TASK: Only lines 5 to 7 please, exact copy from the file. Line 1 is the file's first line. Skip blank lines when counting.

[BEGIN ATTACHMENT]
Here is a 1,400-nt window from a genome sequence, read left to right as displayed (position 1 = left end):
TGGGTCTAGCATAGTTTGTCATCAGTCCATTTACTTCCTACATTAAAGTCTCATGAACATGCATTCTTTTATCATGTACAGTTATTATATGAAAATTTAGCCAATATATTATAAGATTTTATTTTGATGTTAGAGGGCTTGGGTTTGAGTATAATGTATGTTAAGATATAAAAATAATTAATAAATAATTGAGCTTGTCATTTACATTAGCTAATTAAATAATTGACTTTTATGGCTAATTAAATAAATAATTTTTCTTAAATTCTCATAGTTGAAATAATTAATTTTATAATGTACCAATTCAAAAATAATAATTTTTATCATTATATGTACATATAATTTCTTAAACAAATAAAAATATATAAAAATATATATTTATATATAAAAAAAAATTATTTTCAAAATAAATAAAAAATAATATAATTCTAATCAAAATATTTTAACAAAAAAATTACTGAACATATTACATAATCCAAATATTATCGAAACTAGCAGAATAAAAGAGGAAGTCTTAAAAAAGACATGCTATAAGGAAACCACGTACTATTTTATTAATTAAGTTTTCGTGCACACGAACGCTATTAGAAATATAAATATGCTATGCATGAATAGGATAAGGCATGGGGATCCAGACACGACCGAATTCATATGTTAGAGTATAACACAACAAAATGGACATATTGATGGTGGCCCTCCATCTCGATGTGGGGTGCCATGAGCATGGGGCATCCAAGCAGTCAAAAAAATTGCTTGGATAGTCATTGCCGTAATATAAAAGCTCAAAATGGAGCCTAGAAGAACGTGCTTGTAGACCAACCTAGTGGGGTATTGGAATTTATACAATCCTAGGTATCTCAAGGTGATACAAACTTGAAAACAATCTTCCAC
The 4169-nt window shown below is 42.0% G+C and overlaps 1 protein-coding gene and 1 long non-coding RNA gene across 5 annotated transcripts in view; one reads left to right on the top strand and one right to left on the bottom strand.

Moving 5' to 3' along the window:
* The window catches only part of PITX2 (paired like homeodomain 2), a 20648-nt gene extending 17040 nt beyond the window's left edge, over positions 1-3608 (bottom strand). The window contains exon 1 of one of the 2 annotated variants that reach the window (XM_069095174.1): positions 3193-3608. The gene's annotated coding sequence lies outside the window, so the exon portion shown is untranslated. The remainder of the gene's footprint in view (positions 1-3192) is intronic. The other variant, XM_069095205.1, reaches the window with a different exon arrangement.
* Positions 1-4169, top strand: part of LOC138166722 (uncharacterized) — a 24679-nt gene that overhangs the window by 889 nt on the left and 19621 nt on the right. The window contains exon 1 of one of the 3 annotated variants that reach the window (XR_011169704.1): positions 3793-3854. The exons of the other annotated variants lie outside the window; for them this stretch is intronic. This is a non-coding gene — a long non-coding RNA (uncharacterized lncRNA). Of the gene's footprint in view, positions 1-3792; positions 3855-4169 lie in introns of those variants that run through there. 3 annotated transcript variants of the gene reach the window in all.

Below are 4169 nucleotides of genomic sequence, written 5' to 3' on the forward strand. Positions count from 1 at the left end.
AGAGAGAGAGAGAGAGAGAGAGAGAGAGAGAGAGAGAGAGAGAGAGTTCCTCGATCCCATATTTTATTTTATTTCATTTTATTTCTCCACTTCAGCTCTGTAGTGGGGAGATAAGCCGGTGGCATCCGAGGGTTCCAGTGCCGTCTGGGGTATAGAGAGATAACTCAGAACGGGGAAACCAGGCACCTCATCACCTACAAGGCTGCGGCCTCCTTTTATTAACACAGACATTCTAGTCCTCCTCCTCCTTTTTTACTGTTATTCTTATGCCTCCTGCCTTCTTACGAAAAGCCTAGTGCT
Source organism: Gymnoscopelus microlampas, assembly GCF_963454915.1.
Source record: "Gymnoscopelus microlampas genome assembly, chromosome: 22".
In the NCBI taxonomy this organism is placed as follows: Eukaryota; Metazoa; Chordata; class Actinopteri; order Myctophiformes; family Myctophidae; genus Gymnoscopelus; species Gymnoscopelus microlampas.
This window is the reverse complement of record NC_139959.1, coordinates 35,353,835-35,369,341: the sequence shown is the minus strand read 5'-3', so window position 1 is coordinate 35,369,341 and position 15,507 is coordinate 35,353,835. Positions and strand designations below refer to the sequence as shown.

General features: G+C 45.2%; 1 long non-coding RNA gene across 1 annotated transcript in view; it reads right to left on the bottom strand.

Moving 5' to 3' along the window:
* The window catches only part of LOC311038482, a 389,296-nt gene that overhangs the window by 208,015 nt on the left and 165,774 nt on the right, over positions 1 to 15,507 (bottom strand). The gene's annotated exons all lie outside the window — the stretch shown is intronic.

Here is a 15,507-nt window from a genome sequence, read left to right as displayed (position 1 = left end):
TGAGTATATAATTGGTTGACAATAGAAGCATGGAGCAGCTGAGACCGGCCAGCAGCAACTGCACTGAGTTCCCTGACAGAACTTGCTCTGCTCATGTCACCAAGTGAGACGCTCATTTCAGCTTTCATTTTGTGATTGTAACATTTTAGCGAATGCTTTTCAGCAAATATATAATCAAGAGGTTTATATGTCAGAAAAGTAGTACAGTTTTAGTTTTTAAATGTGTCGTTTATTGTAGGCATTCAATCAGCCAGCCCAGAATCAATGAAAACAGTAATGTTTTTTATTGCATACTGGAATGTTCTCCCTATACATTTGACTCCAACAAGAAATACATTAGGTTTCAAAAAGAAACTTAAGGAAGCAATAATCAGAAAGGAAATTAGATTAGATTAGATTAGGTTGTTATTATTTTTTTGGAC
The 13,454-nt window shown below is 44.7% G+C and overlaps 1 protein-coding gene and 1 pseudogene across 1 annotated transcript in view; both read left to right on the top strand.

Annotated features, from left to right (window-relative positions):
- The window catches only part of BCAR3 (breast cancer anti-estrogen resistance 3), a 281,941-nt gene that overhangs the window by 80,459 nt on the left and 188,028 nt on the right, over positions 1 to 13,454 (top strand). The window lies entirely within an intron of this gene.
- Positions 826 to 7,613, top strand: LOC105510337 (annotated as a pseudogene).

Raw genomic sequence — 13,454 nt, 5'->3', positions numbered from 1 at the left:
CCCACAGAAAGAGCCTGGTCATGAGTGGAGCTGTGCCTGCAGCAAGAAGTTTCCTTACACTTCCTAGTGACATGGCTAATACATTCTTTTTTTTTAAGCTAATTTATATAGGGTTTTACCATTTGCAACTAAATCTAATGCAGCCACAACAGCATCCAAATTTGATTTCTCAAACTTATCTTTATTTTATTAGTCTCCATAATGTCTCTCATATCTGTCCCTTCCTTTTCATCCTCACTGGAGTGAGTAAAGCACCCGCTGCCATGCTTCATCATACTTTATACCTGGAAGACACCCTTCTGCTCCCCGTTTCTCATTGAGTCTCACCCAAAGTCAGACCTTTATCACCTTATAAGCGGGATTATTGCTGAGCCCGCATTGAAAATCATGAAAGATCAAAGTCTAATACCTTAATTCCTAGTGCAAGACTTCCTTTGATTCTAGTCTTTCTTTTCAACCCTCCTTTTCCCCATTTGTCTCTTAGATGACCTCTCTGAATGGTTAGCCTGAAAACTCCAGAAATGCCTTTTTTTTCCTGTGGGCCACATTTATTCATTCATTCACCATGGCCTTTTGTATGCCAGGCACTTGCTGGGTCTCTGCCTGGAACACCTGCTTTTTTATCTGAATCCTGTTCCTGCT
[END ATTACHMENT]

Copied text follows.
* The window catches only part of PITX2 (paired like homeodomain 2), a 20648-nt gene extending 17040 nt beyond the window's left edge, over positions 1-3608 (bottom strand). The window contains exon 1 of one of the 2 annotated variants that reach the window (XM_069095174.1): positions 3193-3608. The gene's annotated coding sequence lies outside the window, so the exon portion shown is untranslated. The remainder of the gene's footprint in view (positions 1-3192) is intronic. The other variant, XM_069095205.1, reaches the window with a different exon arrangement.
* Positions 1-4169, top strand: part of LOC138166722 (uncharacterized) — a 24679-nt gene that overhangs the window by 889 nt on the left and 19621 nt on the right. The window contains exon 1 of one of the 3 annotated variants that reach the window (XR_011169704.1): positions 3793-3854. The exons of the other annotated variants lie outside the window; for them this stretch is intronic. This is a non-coding gene — a long non-coding RNA (uncharacterized lncRNA). Of the gene's footprint in view, positions 1-3792; positions 3855-4169 lie in introns of those variants that run through there. 3 annotated transcript variants of the gene reach the window in all.

Below are 4169 nucleotides of genomic sequence, written 5' to 3' on the forward strand. Positions count from 1 at the left end.